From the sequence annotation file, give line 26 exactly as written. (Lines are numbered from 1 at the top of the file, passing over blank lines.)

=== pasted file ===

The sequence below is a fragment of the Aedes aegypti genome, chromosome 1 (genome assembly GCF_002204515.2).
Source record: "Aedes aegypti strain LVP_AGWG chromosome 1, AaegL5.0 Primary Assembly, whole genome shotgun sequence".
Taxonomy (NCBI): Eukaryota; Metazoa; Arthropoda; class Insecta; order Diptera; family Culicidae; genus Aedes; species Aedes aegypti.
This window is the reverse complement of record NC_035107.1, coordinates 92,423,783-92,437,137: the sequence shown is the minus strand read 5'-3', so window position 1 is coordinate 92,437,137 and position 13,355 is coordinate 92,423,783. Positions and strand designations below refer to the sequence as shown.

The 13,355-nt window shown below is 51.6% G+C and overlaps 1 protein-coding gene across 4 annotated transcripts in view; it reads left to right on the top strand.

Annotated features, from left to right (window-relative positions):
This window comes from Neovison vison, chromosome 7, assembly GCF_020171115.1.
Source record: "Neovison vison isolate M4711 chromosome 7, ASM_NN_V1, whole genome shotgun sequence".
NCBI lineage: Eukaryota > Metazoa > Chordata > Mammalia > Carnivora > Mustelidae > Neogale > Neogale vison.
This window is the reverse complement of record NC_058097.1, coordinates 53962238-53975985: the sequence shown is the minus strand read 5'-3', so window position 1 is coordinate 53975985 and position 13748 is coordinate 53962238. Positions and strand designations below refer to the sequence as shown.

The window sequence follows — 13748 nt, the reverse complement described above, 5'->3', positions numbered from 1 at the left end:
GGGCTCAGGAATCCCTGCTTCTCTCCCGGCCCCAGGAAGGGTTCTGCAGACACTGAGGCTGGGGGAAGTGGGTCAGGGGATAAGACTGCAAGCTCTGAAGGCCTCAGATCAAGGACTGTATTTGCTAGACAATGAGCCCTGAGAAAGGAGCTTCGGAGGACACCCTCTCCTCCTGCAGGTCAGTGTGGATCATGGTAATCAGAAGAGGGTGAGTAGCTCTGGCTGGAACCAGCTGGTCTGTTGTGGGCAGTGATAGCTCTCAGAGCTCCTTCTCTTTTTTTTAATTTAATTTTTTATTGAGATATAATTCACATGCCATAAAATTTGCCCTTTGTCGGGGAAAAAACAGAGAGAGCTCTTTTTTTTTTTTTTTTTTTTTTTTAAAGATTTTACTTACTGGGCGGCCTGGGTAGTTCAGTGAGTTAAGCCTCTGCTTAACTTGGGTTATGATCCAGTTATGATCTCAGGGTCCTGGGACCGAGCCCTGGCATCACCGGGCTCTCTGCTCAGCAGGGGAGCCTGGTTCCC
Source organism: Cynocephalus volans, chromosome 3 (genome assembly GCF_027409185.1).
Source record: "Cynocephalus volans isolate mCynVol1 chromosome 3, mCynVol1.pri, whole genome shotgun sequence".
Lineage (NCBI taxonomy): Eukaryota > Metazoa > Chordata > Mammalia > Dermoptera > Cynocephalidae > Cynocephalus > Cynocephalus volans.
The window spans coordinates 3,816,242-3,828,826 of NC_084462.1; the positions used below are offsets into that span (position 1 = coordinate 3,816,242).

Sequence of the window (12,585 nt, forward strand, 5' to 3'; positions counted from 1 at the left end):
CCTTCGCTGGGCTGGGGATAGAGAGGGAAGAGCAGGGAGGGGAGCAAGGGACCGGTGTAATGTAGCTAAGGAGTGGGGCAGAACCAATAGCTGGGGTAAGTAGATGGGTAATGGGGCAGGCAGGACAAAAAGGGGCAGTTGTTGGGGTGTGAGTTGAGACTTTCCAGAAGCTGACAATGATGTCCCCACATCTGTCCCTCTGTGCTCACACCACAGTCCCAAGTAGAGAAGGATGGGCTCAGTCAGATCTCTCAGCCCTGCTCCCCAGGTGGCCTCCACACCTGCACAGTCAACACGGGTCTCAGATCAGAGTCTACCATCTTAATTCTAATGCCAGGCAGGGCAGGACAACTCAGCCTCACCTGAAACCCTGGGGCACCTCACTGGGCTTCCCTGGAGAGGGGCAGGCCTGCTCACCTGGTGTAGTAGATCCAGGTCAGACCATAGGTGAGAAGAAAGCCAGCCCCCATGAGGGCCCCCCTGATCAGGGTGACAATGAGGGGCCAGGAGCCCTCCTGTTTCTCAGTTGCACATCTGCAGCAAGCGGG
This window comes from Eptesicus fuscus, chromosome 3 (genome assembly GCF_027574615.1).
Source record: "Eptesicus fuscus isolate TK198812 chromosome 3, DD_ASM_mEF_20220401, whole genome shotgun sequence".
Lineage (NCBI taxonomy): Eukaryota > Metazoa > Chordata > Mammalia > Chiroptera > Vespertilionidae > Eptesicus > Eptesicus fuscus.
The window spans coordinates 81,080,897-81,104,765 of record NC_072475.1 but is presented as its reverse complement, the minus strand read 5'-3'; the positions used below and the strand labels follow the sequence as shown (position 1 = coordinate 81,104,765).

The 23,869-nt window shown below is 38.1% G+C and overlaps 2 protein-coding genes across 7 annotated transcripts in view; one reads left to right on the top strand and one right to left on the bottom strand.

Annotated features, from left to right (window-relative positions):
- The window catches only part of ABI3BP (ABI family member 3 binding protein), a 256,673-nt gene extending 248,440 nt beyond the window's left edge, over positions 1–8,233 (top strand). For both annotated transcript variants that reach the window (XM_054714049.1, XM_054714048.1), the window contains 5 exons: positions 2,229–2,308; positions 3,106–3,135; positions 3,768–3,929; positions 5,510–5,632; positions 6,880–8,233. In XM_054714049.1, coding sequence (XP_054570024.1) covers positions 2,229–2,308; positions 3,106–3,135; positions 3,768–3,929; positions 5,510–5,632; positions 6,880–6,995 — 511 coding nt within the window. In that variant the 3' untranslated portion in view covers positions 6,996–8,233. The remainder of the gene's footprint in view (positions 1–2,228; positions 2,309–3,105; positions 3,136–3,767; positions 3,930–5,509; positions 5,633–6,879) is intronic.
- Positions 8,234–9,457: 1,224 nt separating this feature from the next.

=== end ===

- Positions 8,234–9,457: 1,224 nt separating this feature from the next.